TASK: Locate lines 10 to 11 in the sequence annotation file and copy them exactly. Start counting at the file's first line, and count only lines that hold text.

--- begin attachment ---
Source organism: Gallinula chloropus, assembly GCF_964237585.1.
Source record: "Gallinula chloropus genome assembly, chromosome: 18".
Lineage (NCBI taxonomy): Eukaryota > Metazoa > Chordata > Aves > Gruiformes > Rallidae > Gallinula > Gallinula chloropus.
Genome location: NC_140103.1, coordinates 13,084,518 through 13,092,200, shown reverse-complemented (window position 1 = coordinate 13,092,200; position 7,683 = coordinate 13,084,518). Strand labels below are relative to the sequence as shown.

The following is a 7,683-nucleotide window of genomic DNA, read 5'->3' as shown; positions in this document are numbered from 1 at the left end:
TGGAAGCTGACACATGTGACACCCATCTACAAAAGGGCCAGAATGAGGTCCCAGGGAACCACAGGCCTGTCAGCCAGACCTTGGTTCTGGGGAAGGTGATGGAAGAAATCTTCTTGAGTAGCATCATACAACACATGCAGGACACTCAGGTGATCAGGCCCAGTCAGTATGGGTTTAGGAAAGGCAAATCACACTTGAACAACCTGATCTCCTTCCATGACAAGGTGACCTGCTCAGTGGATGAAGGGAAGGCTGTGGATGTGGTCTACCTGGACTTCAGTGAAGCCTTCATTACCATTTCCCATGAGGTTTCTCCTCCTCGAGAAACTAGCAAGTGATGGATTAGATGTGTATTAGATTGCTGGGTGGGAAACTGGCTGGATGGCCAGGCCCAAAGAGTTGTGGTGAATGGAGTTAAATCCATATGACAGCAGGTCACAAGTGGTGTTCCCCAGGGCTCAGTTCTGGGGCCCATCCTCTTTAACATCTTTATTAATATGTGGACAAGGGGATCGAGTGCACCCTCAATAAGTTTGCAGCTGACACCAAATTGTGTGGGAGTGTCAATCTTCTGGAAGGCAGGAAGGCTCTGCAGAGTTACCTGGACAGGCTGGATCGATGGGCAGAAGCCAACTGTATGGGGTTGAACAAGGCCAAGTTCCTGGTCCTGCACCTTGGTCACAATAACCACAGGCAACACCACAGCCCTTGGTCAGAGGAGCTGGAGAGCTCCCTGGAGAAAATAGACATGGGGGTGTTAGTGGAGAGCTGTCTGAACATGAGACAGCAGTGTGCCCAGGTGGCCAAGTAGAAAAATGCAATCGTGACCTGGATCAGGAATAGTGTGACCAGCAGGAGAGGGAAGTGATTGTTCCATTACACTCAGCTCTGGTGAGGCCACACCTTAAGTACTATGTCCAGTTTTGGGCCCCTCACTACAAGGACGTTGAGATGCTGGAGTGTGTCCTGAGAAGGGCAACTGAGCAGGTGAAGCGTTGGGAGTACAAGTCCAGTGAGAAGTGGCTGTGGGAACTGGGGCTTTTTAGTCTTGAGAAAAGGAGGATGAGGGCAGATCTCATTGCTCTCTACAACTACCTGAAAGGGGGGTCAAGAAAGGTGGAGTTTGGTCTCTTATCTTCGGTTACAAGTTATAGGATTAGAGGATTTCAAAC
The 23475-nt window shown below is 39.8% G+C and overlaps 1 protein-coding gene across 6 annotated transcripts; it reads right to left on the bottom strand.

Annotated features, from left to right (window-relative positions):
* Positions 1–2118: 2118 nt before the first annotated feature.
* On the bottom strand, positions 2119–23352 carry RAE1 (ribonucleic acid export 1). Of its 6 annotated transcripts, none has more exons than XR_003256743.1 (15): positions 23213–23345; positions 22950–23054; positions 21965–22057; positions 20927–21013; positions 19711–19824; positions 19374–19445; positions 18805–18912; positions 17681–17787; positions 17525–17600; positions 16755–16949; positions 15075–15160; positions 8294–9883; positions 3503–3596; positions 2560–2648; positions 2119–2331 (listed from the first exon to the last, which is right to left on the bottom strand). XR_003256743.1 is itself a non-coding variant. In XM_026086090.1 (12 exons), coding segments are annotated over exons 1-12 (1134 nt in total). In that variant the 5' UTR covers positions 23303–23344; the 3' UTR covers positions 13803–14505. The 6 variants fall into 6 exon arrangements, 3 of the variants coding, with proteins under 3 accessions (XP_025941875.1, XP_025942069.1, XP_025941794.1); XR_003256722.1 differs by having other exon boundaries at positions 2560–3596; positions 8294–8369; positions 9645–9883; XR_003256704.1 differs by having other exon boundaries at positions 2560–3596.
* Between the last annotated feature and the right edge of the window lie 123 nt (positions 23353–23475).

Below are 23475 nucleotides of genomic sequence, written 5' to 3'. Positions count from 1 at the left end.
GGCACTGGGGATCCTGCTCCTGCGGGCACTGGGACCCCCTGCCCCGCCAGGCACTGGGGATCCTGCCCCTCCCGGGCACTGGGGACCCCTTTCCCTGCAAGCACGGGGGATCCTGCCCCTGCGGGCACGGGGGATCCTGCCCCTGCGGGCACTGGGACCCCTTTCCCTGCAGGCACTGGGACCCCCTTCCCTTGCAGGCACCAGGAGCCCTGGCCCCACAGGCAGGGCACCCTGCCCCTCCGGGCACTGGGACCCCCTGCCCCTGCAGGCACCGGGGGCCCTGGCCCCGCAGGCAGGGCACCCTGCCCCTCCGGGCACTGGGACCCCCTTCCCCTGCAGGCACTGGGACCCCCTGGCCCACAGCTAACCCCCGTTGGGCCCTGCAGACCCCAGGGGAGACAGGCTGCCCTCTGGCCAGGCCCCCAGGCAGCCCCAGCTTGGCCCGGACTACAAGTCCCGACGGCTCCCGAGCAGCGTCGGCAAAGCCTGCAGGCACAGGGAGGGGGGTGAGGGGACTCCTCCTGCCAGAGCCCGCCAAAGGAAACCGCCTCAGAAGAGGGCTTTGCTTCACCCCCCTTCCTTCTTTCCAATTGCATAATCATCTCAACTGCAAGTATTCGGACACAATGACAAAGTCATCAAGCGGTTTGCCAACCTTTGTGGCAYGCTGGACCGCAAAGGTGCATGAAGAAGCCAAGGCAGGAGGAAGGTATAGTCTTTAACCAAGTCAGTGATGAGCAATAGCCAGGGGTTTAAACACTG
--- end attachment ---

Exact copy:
* On the bottom strand, positions 2119–23352 carry RAE1 (ribonucleic acid export 1). Of its 6 annotated transcripts, none has more exons than XR_003256743.1 (15): positions 23213–23345; positions 22950–23054; positions 21965–22057; positions 20927–21013; positions 19711–19824; positions 19374–19445; positions 18805–18912; positions 17681–17787; positions 17525–17600; positions 16755–16949; positions 15075–15160; positions 8294–9883; positions 3503–3596; positions 2560–2648; positions 2119–2331 (listed from the first exon to the last, which is right to left on the bottom strand). XR_003256743.1 is itself a non-coding variant. In XM_026086090.1 (12 exons), coding segments are annotated over exons 1-12 (1134 nt in total). In that variant the 5' UTR covers positions 23303–23344; the 3' UTR covers positions 13803–14505. The 6 variants fall into 6 exon arrangements, 3 of the variants coding, with proteins under 3 accessions (XP_025941875.1, XP_025942069.1, XP_025941794.1); XR_003256722.1 differs by having other exon boundaries at positions 2560–3596; positions 8294–8369; positions 9645–9883; XR_003256704.1 differs by having other exon boundaries at positions 2560–3596.
* Between the last annotated feature and the right edge of the window lie 123 nt (positions 23353–23475).